Taiwan’s parliament is set to discuss a bill that would regulate casino gambling next month. If discussions go smoothly, there’s a chance that a draft of the legislation could be approved before June 2015.
That was the opinion voiced by Liu Day-Yang, director of the Centre for the Study of Lottery and Commercial Gaming at the National Taiwan University of Science and Technology, during a conference panel at the Macao Gaming Summit.
“Taiwan will have local elections on November 29. After that, lawmakers have to go back to work and review the bills with higher priority, including the casino draft law,” Liu said, as quoted by GGRAsia.
Taiwan lifted its casino prohibition in 2009. In 2012, residents of Taiwan’s outlying Matsu island chain took things a step further when they voted to allow casinos to help drive up its tourism industry.
The current draft of the bill includes provisions that would only allow casinos to be built on offshore islands. Interested operators can apply for 30-year licenses and taxes won’t go above 16% of gross gaming revenues. In the first 15 years of those licenses, operators are obligated to pay a 7% tax to the local government on top of a 7% national tax. From years 16 to 25, the national tax would increase to 8% before increasing to 9% in the last five years.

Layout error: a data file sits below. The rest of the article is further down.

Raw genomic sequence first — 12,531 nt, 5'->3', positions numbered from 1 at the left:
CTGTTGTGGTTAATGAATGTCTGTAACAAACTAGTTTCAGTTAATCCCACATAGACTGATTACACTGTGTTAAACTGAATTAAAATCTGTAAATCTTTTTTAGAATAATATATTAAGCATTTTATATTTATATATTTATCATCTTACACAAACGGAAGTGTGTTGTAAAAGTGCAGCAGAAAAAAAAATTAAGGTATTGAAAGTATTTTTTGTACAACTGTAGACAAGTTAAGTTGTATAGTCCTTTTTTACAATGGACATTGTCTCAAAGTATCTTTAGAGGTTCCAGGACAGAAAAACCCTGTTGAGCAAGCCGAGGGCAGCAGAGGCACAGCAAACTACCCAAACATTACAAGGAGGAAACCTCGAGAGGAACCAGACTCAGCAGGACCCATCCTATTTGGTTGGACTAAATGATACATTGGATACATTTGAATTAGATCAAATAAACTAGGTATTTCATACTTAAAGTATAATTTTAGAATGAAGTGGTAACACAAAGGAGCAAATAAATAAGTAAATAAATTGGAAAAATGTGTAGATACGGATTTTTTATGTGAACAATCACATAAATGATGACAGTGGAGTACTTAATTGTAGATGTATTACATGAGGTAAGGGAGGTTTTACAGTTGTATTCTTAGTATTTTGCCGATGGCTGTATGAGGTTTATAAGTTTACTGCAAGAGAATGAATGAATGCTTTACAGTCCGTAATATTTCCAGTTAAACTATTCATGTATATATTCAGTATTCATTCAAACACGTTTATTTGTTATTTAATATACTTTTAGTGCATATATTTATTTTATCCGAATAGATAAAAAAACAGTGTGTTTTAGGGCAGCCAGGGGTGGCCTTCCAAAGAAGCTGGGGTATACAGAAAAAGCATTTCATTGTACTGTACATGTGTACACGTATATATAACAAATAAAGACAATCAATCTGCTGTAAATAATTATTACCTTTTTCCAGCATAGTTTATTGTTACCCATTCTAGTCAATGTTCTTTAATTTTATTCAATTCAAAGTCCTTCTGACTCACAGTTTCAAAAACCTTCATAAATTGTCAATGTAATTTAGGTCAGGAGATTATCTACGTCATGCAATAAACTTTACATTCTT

Liu believes the Matsu county legislator “will try to push for the bill to be passed. In the most optimistic scenario, the draft law could be passed in the first half of 2015.”
The bill’s passing was said to be highly dependent on the results of the local elections. Liu said the Democratic Progressive Party is likely to give its consent to the draft, since it will only allow the construction of gambling venues on islands of Kinmen, Matsu, and Penghu. Thus, their economies and tourism will be enhanced due to the increased number of visitors and new jobs will be created.